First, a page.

Salim Fergani

Salim Fergani

 Grenoble, Rhône-Alpes, FRA
BandWorld

Maître incontesté du maâlouf (musique arabo andalouse) Cheikh Salim Fergani s'exprime dans les principales formes poético-musicales : maâlouf, zajal, mahjûz et hawzi, constituant le répertoire familial depuis plus d'un siècle, transmis d'une génération à une autre.

Biography

Cheikh Salim Fergani is a maestro of Maluf (also known as Maâlouf) music. Fergani was born in 1953 in Constantine, in a family of musicians and artisans, embroiderers, since the “Beys”(Otoman princes) period. He is the eldest of hadj Mohamed Tahar Fergani’s sons, the leader of Music in Constantine and the grandson of sheikh Hamou Fergani (1884-1912), the famous hawzi singer and the Sufi Aissaoua group.

From this strong musical familiar surroundings, he had a gift for music, since he was young. His father taught him Arab Andalusian music. His uncle, Mohamed Seddik Fergani (1913-1995), named Zouaoui, introduced him to the techniques and the art of the ud (Arabic lute).
Since 1968, he started his professional carrier with his father Hadj Mohamed Tahar Fergani in recordings. At the same time, despite of his father’s presence, Cheikh Salim Fergani interacted with other sheikhs of Constantine who taught him more about ’Maluf, Mahdjuz, Hawzi, Arubi, Quadriates and Zadjel.
He has excellent memory, which allows him to assimilate information easily. Like his father, he devoted himself exclusively to music, to improve his knowledge, learning from cheikh Abdelkader Toumi (1906-2005), a remarkable encyclopedia. After long years, this relationship has played a key role in Salim Fergani’s life and in the music of Constantine.
Salim Fergani improved his skills, close his father, as a member in the familia orchestra. He also performs as a musician and singer with his own group.
He has performed concerts, made recordings and has been featured on TV, letting the public discover an artist with talent and knowledge of the music of Constantine during the 1970’s.
Since the 1980’s, he's had brilliant international career that led him to Europe, Asia, Africa and the United States of America. His control on the musical repertory and the ud, his understanding of communication, his rigor and human qualities made him an artist particularly demanded by international cultural institutions.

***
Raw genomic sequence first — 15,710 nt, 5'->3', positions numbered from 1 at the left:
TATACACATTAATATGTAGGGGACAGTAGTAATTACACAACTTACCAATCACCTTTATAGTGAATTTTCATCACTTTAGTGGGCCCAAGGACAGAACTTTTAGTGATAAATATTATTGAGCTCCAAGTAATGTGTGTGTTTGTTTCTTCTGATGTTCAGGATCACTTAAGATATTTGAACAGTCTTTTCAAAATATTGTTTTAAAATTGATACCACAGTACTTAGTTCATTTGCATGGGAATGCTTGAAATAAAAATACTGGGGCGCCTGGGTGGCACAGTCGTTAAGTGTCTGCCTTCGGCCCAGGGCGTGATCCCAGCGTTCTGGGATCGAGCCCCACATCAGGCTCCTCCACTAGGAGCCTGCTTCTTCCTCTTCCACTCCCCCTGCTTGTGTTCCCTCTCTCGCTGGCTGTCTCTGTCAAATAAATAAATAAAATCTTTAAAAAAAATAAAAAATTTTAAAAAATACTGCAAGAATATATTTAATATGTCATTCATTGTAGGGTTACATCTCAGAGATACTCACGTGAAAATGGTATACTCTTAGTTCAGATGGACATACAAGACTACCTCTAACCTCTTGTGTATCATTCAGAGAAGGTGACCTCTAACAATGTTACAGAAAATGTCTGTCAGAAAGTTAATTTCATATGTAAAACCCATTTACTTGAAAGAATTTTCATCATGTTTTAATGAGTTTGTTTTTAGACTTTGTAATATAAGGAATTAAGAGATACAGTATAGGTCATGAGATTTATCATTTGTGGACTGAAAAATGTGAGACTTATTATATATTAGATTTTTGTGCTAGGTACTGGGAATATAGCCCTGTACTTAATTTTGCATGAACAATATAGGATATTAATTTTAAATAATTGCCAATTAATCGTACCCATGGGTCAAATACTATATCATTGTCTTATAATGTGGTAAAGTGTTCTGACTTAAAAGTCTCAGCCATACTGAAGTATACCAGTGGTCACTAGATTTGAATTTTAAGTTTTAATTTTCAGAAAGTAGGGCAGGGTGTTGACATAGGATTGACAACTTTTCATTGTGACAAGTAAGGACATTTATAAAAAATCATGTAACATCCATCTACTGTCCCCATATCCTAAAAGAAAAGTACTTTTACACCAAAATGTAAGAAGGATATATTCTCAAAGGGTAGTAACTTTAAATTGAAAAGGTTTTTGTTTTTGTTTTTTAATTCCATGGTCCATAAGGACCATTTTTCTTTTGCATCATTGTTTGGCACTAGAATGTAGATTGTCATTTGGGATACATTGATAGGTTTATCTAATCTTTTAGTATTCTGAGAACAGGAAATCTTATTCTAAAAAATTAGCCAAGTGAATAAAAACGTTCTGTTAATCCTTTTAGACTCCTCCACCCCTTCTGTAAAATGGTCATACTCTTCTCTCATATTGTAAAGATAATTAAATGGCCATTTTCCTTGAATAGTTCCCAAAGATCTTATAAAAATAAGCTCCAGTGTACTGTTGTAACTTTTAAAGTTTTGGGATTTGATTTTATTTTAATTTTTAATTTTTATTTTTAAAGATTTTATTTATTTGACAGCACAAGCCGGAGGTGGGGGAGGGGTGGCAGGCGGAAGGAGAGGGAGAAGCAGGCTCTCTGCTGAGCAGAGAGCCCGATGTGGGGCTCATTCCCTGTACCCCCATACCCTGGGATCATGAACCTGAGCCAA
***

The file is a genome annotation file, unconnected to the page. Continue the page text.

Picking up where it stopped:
Written and translated by Benderbal Hichem. Edited by World Music Central.



Arab Andalusian Music
The Algerian classical music named ‘’Indalousy,’’ or Andalus, is the heiress of Arabic music, the synthesis of the ancient eastern civilization. The musical scale is essentially Greek, the modes are Persian ‘’segha (sika), Tchahar-Gah (Djarka) while the rhythms have maintained their Arabic origin: Raml, darj, etc.
In the West there is Ziriab, fruit of the contact between Magreb (Northwestern Africa) and Medieval Andalusian music. This music gave birth to a system of 24 nubas based on theoretical rules on the influences of metaphysical cosmogony and symbolisms. After the end of Moorish Spain 1492, this musical tradition migrated to the big cities of North Africa, such as Fez, Tlemcen, Algiers, Constantine, and Tunis. Essentially melodic, Algerian classical music, named Andalus (or Andalouse)’ is maintained due to an oral tradition in which there are some difficulties in symbolizing by the system of western notation.
This tradition is represented in Algeria by three schools : Tlemcen or ‘’Ghernati’’ from Granada, Algiers or ‘’Canaa’’ of Cordoban tradition and Constantine, ‘’ the malouf school’’ from Seville.
The nuba is an instrumental and vocal composition in a certain order of rhythmic rules and models. Each nuba is built on a mode (tabaa) from which it is named. A different rhythm is associated to each movement .This can be followed directly or by an intermediate short instrumental piece. A large part is unexpected. Each nuba is played at an hour of the day. Therefore, there were 24 nubas. The tradition has each nuba made on a theme adapted to the hour at which it is played. The themes generally discussed are religious life, love, and nature. Both Arab and Andalus people of North Africa use instruments such as the ud (lute), the qanun, fiddles, nay (flute) and percussion. The ud is generally an essential instrument to which one can add 2 or 3 other instruments and percussion.

Discography

Nuba Sika - Soirée à Lille
La Noria des Modes - 2007

Set List

Maâlouf